Now are the Unforgivable Curses "evil"? I would argue not necessarily. So why are they unforgivable? In normal societal iinterations these curses would be unforgivable. To extend the analogy used before there are many uses for a spell to make fire. However the only use of the Avada Kedavra is to kill people. Therefore, ordinarily it would be shunned. However in a state of war where the Death Eaters are trying to overthrow society the Aurors need to have every tool at their disposal to fight off the evil.
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Brandon Christopher - Apr 6, 2003 3:38 pm (#35 of 72)
I don't think that these curses should necessarily be unforgiveable. I'm going to have to use a similar analogy to what i did above. In the U.S. if you kill someone out of self defense then you won't necessarily be thrown in jail, but if you kill someone with intent and malice then you'll be locked away until you're to old to even hold a gun. There has to be some point of justification.
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W J - Apr 6, 2003 4:43 pm (#36 of 72)
Brandon, Aurors are not necessarily using the Unforgivable Curses in a reactive manner for self defense, but rather they are pro actively seeking out the Death Eaters for a confrontation.

Aurors are like Special Military Agents, in my opinion. They have permission to use lethal force, or in this case, the Unforgivable Curses, without proof of a clear and present danger in order to capture or kill the Death Eaters. In times of war, certain agents, such as snipers, are told to use whatever force is necessary against specific targets. I don't think regular laws pertain to these situations.
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Brandon Christopher - Apr 6, 2003 5:13 pm (#37 of 72)
Sorry but in wartime you are not forgiven for killing someone even though your government gave you permission. You are still responsible for your actions, there are actually a few military cases that have to do with these types of situations. Just because your government gave you permission to do something doesn't mean that it's right. If you are caught then you will be prosecuted if not militarily then publicly. And in a public trial, the public is the jury. So it doesn't matter that your government said it was o.k. it is what the public thinks is o.k. It all comes down to you and your choice of pulling the trigger/ pointing the wand.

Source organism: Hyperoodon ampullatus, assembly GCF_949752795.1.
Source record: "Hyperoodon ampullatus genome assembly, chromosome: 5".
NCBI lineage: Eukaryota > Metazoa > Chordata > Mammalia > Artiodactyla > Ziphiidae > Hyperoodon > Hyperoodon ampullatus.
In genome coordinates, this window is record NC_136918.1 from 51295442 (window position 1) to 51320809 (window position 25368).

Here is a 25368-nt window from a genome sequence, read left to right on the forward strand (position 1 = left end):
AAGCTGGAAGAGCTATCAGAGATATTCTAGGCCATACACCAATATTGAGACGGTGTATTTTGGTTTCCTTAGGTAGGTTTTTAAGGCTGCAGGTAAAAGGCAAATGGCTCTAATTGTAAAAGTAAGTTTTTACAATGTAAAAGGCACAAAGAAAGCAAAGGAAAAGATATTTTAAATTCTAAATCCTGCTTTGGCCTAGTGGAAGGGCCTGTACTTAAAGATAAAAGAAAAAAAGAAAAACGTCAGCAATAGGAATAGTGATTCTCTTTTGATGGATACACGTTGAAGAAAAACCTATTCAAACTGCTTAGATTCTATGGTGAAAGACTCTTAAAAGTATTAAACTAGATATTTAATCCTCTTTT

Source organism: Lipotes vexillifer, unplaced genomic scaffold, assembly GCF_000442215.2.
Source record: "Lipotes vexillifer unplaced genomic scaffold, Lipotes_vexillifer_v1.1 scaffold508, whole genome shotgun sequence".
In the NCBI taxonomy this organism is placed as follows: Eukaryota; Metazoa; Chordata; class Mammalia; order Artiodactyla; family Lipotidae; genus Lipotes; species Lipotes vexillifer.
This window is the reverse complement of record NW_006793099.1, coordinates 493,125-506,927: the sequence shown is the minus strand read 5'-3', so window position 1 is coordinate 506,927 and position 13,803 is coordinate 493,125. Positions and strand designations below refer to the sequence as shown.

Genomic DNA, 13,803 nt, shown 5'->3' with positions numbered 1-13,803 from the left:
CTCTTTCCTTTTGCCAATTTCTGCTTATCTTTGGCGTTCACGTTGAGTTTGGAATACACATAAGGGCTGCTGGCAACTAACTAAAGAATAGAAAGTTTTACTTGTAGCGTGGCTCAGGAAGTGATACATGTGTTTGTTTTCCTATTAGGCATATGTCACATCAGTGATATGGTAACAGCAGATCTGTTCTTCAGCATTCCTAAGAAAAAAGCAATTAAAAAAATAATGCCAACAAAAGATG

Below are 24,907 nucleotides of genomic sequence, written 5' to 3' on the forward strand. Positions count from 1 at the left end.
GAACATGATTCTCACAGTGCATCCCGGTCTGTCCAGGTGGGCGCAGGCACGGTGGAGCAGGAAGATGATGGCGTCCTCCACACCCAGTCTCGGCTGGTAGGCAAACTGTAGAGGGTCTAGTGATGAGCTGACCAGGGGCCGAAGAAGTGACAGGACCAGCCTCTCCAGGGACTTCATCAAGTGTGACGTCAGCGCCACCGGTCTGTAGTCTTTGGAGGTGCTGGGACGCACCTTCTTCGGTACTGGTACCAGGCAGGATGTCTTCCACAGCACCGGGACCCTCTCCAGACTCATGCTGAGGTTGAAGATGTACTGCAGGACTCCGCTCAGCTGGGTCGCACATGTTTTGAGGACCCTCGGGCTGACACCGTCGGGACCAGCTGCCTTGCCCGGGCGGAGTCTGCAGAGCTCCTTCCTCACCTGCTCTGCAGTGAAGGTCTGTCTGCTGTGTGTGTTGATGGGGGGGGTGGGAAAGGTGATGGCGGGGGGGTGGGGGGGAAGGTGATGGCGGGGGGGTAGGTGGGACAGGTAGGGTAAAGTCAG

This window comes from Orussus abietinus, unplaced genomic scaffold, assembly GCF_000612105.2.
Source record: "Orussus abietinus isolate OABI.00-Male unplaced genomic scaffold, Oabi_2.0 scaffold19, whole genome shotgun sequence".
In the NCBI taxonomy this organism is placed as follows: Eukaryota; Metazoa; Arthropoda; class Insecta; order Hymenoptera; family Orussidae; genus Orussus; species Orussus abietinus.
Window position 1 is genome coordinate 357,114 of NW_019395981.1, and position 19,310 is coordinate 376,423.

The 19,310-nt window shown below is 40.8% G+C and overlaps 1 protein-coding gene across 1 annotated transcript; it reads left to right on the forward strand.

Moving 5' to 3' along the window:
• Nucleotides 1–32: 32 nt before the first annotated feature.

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W J - Apr 6, 2003 5:34 pm (#38 of 72)
All military cases are tried in a military court, not civilian courts. Soldiers kill during times of war and assassinate on order. It is part of war. Normal laws do not apply. NOT doing what you are told would get you court-martialed.
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W J - Apr 6, 2003 5:38 pm (#39 of 72)
The military cases that you talk about were when soldiers took actions against non-combatants (civilians) which they most certainly do not have permission to do unless it is a case of self defense.
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Brandon Christopher - Apr 6, 2003 6:00 pm (#40 of 72)
Are the cases where soldiers kill civilians still tried in military courts? I think that they are. But the self defense murders of civilians is just like what we were "debating" about.
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shepherdess - Apr 6, 2003 10:12 pm (#42 of 72)
"self defense murders"? Isn't that an oxymoron?
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Kathy Lynch - Apr 7, 2003 10:49 am (#44 of 72)
Murder means you have to have intent, prior to the incident. Premeditation. Killing someone in self defense is not considered premeditated. Some murders are not considered murders because there is not premeditation. We call those manslaughter, most of the time. Self defense is an acceptable defense in court if you were in danger of immediate physical harm.
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Marè - Apr 7, 2003 11:31 am (#48 of 72)
Voldemort was a brilliant student, and that's all we know about him. Than I have to ask: What kind off brilliance?

In my opinion there are two types of "smart" The people who have the capability to learn everything and pass all the exams, but will never have an idea what is going on in the world. And the people who have trouble learning page after page with facts, but learn from experience and logic. (rougly said, off course there are all kinds of shades of grey)

Now somehow I picture Voldemort as type nr 1. and Dumbledore as the latter. Which would make it, in my humble opinion, very difficult to compare the two.
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Makgraf - Apr 7, 2003 2:01 pm (#49 of 72)
Basically it's the difference between Intelligence and Wisdom. Riddle and Dumbledore might both be very intelligent, but Dumbledore is wise and Riddle is not.

About the debate between WJ and Brandon Christopher, WJ is completly right. While you may be "morally" guilty if you kill enemy soldiers during war, you are not "legally" guilty. Soldiers are regarded as instruments of their countries policies. and are not responsable for the deaths of enemy combatants.